The analyses of what's happening in Turkey are all over the place: urban vs. rural, secular vs. religious, publicly vs. privately controlled space, feminism and LGBT issues, denial of the Armenian genocide, May Day protests, Kurdish oppression, the income gap. It has obvious similarities to Occupy Wall Street—a protest that started with a park and broadened into a general critique about politics, the economy, and power across the country.
But is that similarity just superficial? Here's a roundup of opinions about what's going on:
From the New York Times:
Mr. Erdogan’s attempt to forge a Muslim moral majority is evident also in his government’s stance on abortion, which, until recently, had prompted no theological or political controversies. Islam, like Judaism, gives priority to the mother’s life and health over that of the fetus, but Mr. Erdogan, borrowing a page from America’s Christian right, has introduced legislation to curb the availability of abortion through Turkey’s national health insurance system. And he has compounded such measures, which would hurt poor women more than the wealthy, with nationalistic calls to increase the population of the great Turkish nation by recommending that all women have at least three children.
From Open Democracy:
It was one month to the day since the Turkish government – without any international attention – mobilised 40,000 police and stopped public transport, in order to suppress turnout for Istanbul’s May Day demonstration...
Seven protesters are unofficially reckoned to have been unofficially killed. One woman crushed under an armoured police vehicle, a man dead from his injuries having been hit in the head with fire from a water cannon. Stop a moment, that doesn’t quite cut it, because they aimed the water cannon at his face. I say ‘they’, and yet, as is so often so in Turkey, we know the perpetrator. The ‘they’ will be the police. The police, every time, and always, the police. Western readers have heard about eyeballs pulled from sockets by water cannon, the man beaten until his scrotum split has also grabbed a few column inches for the cause. Aside from these grotesque titbits, the details will remain hazy, and we should take no consolation in the fact that the official death toll, having belatedly crept to one, will likely remain low. On a day when a wave of people took and crossed the vehicle-only Bosphorus bridge to march on Taksim, the Turkish media were still reporting minor skirmishes at the Syrian frontier. Hundreds of incarcerated journalists, and the overlaps between government ministers and media conglomerates, are the combination of hard and soft power that has stopped the mouthpiece of Turkey’s civil society from articulating its own trauma. Those inside Turkey say consistently that social media has become their best information source.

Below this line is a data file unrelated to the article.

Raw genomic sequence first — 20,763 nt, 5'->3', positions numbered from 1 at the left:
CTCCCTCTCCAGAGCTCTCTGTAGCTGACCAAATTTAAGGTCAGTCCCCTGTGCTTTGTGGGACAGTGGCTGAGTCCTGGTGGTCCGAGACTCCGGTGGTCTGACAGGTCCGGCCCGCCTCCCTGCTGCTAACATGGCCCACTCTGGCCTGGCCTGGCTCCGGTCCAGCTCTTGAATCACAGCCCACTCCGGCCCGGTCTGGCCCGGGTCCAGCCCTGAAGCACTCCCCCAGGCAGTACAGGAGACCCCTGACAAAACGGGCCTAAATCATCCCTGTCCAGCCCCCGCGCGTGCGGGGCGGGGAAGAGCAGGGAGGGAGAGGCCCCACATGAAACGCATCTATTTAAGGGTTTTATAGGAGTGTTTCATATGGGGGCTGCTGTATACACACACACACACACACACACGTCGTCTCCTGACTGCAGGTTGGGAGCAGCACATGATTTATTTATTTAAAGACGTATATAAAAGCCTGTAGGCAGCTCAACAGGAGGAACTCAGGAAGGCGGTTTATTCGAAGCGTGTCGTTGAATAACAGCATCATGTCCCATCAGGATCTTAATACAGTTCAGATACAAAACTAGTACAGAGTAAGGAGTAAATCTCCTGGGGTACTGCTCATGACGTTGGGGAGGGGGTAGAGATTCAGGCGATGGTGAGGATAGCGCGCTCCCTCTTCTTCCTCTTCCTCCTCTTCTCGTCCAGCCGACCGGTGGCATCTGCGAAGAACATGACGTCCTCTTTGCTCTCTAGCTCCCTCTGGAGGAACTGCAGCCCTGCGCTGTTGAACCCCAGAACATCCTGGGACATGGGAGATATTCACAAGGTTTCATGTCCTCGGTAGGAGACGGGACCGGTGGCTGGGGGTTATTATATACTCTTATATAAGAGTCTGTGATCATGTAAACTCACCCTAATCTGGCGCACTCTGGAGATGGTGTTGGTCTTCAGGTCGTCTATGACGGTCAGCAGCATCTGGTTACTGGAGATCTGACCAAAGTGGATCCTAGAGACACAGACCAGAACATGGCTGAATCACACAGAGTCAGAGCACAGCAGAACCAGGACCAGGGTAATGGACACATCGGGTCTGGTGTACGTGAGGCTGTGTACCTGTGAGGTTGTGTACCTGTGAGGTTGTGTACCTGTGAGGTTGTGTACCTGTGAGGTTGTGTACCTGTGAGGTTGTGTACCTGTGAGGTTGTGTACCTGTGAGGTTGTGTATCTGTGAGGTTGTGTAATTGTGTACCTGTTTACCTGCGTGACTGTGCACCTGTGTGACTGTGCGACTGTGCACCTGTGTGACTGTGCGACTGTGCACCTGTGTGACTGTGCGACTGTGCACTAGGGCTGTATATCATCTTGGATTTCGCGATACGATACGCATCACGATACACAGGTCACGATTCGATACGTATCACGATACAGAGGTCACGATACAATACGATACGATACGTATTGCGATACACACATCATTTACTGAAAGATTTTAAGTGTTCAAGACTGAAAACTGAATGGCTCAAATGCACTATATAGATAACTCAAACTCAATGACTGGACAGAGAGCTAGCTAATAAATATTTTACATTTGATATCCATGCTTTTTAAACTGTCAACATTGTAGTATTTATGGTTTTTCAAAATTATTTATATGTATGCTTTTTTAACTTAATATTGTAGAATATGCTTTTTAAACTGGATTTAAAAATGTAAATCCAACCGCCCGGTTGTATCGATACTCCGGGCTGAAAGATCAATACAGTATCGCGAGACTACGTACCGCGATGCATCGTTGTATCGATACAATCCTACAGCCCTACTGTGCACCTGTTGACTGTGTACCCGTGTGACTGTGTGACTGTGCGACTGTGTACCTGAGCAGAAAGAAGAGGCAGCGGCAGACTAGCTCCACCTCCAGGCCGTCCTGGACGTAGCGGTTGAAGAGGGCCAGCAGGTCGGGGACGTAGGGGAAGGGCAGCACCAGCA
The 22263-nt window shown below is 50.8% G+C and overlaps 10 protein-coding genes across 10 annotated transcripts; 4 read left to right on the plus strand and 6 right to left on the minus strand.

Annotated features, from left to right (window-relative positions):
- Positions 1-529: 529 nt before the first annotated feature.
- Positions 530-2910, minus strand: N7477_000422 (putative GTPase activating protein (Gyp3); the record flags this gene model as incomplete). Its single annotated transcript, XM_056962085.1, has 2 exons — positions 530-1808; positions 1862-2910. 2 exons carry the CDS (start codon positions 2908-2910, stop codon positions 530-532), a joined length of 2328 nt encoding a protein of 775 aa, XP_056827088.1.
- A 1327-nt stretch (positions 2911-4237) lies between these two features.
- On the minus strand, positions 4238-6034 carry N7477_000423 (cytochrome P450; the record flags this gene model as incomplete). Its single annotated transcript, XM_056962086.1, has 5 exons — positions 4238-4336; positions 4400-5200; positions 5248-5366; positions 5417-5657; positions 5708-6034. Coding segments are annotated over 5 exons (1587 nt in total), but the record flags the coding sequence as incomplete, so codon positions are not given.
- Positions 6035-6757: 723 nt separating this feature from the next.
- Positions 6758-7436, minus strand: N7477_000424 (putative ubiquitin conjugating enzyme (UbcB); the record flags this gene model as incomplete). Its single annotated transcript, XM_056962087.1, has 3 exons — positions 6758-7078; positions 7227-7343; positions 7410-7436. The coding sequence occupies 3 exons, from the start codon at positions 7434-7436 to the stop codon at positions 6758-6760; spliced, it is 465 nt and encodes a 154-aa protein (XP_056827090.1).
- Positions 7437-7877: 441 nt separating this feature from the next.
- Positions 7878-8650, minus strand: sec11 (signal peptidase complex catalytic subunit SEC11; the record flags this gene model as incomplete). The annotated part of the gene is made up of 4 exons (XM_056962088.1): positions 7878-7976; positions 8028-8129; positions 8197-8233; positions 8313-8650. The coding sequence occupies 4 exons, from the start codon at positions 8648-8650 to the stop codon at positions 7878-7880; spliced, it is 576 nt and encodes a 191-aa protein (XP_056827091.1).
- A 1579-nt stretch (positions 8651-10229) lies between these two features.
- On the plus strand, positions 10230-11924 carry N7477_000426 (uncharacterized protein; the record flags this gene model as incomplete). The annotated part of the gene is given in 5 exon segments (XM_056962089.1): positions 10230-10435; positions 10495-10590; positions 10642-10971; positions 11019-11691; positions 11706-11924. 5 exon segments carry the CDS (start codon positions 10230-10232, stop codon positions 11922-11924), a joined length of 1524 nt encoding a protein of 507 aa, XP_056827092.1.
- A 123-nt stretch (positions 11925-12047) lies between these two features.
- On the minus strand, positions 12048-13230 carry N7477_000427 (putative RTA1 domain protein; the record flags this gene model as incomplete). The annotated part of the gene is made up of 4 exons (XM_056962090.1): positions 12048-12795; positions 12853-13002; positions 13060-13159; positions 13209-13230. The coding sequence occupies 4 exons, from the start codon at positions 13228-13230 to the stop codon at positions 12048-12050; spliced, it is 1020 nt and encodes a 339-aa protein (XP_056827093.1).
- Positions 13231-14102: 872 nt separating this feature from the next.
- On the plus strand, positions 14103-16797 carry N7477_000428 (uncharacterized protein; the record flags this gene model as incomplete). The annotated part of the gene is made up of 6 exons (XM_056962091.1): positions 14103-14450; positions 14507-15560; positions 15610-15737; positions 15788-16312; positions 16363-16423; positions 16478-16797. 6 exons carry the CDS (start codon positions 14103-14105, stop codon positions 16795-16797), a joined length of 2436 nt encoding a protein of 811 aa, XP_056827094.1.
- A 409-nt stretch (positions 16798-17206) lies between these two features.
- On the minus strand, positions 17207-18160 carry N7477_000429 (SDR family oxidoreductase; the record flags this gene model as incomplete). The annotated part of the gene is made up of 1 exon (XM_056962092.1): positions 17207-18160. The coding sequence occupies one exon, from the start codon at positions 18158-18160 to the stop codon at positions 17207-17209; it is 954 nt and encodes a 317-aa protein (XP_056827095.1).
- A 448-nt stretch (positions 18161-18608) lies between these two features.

Also from Open Democracy:
One mainstream perception is that events developed unpredictably, spontaneously and without any particular organizing. Was it really unpredictable? It is partly true that mass social events are unpredictable; but only partly true. Yes, exactly when it will happen is unpredictable, but that it will happen is not. For instance, does one need to be a Marxist to see that the EU elites are sitting on a social time bomb? Not really.
In the case of Turkey, the revolutionary leftist press has been swarming with analyses pointing to the fact that the AKP is increasingly alienating not only social groups like LGBT, religious and ethnic minorities, students, artists, Kemalist and liberal secularists, and so on,but also people from its own electoral base. Look at the Tekel resistance, look at Reyhanli, look at public and private sector workers disillusioned with extreme outsourcing, the relentless assault on worker rights, the widening income gap!
From the Guardian:
Calling the recent events a "Turkish spring" or a "Turkish summer", as some commentators were quick to do, is not the right approach. It is true that Turkey has lots of things in common with many countries in the Middle East, but it is also very different. With its long tradition of modernity, pluralism, secularism and democracy – however flawed and immature it might be – Turkey has the inner mechanisms to balance its own excesses of power. If this cannot be achieved, however, there is concern that the demonstrations could be hijacked by extremist groups and turn violent. The same concern has been voiced by the country's president, Abdullah Gül, who gave a constructive statement saying the people had given the politicians a clear message, and the politicians should take these well-intentioned messages into account.
Also from the Guardian: